In October, she put that speculation to rest, telling reporters that she wasn’t interested.
“I would not take it,” Haley told reporters on a trip to the Democratic Republic of Congo. “I want to be where I’m most effective.”
She is seen as a possible vice president to Mike Pence, should he take over the presidency.
Author Michael Wolff, whose book “Fire and Fury: Inside the Trump White House” has become a national sensation, claims Haley has set her sights higher and is eyeing the presidency.
According to published excerpts, Haley began positioning herself as Trump’s heir after concluding in October that he was a one-term president.
Wolff quoted a senior White House staffer who described her “as ambitious as Lucifer” and another who offered the view that while being groomed by Trump, “she is so much smarter than him.”
Haley has brushed aside questions about her political ambitious, saying she is focused on the job at hand as she remains firmly in the limelight as the UN’s most-watched ambassador.


Police: 25 injured in building explosion in Germany

Updated 24 June 2018
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Police: 25 injured in building explosion in Germany

  • Twenty-five people were injured, four of them severely, when an explosion destroyed an apartment building in the western German city of Wuppertal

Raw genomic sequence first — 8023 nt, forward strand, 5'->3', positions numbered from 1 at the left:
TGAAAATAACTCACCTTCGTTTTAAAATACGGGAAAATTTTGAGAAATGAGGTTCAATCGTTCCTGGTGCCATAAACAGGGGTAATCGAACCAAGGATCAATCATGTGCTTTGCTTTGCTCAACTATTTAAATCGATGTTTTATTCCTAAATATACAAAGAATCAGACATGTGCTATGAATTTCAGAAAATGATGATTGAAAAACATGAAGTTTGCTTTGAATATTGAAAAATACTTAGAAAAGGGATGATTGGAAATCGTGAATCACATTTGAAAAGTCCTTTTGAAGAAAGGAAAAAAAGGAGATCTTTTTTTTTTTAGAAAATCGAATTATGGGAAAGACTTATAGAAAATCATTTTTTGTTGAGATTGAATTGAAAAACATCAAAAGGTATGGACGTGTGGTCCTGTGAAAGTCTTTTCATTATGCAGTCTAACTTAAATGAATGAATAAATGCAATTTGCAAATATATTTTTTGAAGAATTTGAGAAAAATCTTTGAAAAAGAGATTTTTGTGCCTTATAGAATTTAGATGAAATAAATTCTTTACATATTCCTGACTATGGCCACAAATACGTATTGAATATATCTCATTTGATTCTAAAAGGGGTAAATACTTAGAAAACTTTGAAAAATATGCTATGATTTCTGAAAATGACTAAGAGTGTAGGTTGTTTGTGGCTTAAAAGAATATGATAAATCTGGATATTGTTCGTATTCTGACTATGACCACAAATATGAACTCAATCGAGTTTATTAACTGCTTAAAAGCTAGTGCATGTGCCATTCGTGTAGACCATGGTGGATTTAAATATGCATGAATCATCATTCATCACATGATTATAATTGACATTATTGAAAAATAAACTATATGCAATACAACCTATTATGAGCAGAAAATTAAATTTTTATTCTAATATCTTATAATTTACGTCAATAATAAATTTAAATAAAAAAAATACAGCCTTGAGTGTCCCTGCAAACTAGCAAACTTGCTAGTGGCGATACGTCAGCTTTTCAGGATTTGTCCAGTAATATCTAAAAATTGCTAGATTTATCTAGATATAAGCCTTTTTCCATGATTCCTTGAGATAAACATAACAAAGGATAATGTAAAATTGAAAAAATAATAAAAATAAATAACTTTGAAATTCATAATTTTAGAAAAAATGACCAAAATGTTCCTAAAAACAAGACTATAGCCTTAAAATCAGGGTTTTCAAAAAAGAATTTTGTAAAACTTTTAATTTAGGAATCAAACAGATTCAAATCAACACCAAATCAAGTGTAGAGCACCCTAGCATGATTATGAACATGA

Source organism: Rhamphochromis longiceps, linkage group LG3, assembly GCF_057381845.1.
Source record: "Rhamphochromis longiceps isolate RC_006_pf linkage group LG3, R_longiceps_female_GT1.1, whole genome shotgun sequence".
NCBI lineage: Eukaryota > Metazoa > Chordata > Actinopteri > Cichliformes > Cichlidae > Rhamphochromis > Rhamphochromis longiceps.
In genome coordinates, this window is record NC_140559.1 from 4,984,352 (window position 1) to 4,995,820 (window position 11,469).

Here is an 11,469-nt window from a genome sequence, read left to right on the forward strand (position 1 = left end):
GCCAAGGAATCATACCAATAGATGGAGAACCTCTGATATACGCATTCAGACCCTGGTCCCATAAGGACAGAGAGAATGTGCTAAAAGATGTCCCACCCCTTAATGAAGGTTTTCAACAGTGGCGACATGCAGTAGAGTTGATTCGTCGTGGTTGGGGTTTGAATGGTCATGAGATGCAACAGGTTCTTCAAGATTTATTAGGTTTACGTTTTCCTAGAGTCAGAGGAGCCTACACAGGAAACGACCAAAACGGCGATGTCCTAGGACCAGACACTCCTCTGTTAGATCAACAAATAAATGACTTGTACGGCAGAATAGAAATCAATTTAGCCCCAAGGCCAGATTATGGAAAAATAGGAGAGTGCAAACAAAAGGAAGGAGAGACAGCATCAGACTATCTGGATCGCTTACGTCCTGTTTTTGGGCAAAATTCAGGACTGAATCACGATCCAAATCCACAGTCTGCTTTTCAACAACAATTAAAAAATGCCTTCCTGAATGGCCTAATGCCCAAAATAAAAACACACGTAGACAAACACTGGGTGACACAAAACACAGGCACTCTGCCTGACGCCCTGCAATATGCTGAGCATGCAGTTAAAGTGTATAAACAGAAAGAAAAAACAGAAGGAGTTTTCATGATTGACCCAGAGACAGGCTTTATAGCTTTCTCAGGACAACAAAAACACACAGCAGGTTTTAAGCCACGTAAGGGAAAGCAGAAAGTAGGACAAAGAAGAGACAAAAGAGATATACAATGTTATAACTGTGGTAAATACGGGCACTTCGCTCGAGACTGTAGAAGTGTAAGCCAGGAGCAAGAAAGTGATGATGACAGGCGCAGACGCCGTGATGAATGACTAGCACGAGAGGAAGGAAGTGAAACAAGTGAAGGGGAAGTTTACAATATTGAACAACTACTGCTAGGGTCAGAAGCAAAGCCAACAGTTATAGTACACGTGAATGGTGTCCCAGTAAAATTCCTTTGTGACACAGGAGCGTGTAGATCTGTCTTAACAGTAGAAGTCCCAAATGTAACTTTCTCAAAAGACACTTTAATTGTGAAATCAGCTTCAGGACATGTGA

• Police said the explosion rocked the several-story building shortly before midnight Saturday with a large bang, scaring people in surrounding homes so much they ran out into the street in a panic

BERLIN: Twenty-five people were injured, four of them severely, when an explosion destroyed an apartment building in the western German city of Wuppertal, police said Sunday.
Police said the explosion rocked the several-story building shortly before midnight Saturday with a large bang, scaring people in surrounding homes so much they ran out into the street in a panic. The detonation was so severe it destroyed the building’s attic and the top three floors, the German news agency dpa reported.
Fire then broke out in several different parts of the apartment building and firefighters had trouble dousing the flames because parts of the building kept collapsing. They were able to rescue four severely injured from inside the building and sent them to the hospital. Another 21 people were slightly injured and treated by emergency staff at the scene.
Police said Sunday they were still trying to get the fire under control and were investigating the cause of the explosion. They would not comment when asked if the explosion could possibly be terror-related.
A car nearby was destroyed, buried under window frames that were blown onto it by the impact of the explosion. Emergency personnel on Sunday picked up bricks and furniture on the street from the explosion.
Some of the building’s roof beams stood black and eerie in the smoke as police scoured accessible parts of the building for further people trapped inside before giving the all-clear.
The place where the building stood is now a huge gap in a row of apartment buildings in the city’s Langerfeld neighborhood.